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clarify

[klar-uh-fahy]
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verb (used with object), clar·i·fied, clar·i·fy·ing.
  1. to make (an idea, statement, etc.) clear or intelligible; to free from ambiguity.
  2. to remove solid matter from (a liquid); to make into a clear or pellucid liquid.
  3. to free (the mind, intelligence, etc.) from confusion; revive: The short nap clarified his thoughts.
verb (used without object), clar·i·fied, clar·i·fy·ing.
  1. to become clear, pure, or intelligible: The political situation clarified.

Origin of clarify

1350–1400; Middle English < Middle French clarifier < Late Latin clārificāre, equivalent to Latin clār(us) clear + -ificāre -ify
Related formsclar·i·fi·ca·tion, nounclar·i·fi·er, nounnon·clar·i·fi·ca·tion, nounnon·clar·i·fied, adjectiveun·clar·i·fied, adjectiveun·clar·i·fy·ing, adjective

Synonyms

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1. explain, illuminate, elucidate, resolve.
Dictionary.com Unabridged Based on the Random House Unabridged Dictionary, © Random House, Inc. 2018

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British Dictionary definitions for clarification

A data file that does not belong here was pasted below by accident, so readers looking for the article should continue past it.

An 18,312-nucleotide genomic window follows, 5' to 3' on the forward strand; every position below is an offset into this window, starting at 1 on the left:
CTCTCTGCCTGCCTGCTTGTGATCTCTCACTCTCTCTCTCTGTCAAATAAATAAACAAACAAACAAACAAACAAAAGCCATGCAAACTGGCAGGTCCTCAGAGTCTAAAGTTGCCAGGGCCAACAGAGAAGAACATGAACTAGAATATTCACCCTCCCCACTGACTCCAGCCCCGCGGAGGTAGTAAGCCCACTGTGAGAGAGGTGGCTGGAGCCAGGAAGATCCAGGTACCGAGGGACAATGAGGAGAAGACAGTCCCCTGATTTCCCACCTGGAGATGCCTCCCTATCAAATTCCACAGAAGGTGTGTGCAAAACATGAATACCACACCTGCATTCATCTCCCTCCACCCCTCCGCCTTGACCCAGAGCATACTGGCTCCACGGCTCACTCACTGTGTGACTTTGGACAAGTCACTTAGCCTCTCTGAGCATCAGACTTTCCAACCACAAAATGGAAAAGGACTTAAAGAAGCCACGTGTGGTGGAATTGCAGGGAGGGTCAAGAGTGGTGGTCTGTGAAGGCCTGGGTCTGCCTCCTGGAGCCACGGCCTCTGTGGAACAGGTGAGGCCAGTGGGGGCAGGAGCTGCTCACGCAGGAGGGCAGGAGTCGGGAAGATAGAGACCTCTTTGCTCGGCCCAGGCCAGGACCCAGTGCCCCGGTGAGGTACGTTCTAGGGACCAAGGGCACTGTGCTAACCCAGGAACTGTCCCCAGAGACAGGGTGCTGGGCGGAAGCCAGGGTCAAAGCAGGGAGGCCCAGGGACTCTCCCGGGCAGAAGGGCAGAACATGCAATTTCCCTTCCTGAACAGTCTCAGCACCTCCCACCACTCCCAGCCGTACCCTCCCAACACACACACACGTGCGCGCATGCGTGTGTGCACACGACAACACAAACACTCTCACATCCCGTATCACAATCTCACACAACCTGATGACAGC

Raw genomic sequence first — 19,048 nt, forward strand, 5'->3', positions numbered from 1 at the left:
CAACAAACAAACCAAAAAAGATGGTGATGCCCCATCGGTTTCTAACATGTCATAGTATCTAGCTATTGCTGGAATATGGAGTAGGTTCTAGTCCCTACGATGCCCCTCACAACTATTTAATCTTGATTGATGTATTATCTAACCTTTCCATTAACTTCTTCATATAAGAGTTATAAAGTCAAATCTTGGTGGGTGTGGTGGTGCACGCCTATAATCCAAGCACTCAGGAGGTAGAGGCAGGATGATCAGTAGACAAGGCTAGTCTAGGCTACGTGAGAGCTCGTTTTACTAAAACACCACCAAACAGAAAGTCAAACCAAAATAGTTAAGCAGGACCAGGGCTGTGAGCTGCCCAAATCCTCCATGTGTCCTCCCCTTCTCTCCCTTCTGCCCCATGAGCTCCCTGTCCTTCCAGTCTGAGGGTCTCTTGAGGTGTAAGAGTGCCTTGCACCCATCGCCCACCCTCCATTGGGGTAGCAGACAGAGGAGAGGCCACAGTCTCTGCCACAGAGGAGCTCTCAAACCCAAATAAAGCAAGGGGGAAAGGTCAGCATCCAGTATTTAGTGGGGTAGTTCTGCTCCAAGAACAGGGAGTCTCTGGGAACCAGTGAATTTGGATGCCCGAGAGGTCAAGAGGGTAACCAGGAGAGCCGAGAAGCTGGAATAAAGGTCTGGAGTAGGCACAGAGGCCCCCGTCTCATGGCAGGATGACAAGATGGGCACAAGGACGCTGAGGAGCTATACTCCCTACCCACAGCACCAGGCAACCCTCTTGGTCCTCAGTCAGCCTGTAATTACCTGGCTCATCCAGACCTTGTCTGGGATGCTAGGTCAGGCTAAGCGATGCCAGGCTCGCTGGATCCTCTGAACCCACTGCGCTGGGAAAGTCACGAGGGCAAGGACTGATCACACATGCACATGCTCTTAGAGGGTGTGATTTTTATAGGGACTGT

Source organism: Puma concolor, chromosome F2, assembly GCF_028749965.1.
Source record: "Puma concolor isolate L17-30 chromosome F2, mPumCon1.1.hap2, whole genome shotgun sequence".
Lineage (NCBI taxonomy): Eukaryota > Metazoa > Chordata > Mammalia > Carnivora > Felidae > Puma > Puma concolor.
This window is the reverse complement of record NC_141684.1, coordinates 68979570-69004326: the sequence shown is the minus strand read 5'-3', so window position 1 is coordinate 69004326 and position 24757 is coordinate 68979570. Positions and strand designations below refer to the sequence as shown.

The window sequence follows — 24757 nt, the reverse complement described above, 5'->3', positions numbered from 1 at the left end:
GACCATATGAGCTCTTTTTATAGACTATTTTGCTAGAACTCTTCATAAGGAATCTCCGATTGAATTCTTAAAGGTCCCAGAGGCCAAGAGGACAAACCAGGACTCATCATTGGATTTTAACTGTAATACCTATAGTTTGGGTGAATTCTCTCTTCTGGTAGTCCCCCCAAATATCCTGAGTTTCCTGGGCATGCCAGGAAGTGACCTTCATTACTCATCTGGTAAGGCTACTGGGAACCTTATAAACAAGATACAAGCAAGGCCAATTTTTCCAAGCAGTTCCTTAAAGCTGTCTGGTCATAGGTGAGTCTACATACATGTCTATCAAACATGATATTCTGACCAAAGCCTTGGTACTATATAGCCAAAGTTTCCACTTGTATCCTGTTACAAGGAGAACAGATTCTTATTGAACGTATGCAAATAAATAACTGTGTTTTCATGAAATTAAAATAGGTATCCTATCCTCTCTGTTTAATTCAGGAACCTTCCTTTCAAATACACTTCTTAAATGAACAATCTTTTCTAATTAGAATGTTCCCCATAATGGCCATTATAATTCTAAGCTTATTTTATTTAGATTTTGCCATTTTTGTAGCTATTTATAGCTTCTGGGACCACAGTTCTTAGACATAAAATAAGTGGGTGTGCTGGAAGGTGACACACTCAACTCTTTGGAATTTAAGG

clarify

verb -fies, -fying or -fied
  1. to make or become clear or easy to understand
  2. to make or become free of impurities
  3. to make (fat, butter, etc) clear by heating, etc, or (of fat, etc) to become clear as a result of such a process
Derived Formsclarification, nounclarifier, noun

Word Origin

C14: from Old French clarifier, from Late Latin clārificāre, from Latin clārus clear + facere to make
Collins English Dictionary - Complete & Unabridged 2012 Digital Edition © William Collins Sons & Co. Ltd. 1979, 1986 © HarperCollins Publishers 1998, 2000, 2003, 2005, 2006, 2007, 2009, 2012

Word Origin and History for clarification

n.

1610s, "act of clearing or refining" (especially of liquid substances), from French clarification, from Late Latin clarificationem (nominative clarificatio), noun of action from past participle stem of clarificare (see clarify). The meaning "statement revising or expanding an earlier statement but stopping short of a correction" is attested by 1969, originally in newspapers.

clarify

v.

early 14c., "make illustrious, make known," from Old French clarifiier "clarify, make clear, explain" (12c.), from Late Latin clarificare "to make clear," also "to glorify," from Latin clarificus "brilliant," from clarus "clear, distinct" (see clear (adj.)) + root of facere "to make, do" (see factitious).

Meaning "make clear, purify" is from early 15c. in English; intransitive sense of "grow or become clear" is from 1590s. Figurative sense of "to free from obscurity" is from 1823. Related: Clarified; clarifying.

Online Etymology Dictionary, © 2010 Douglas Harper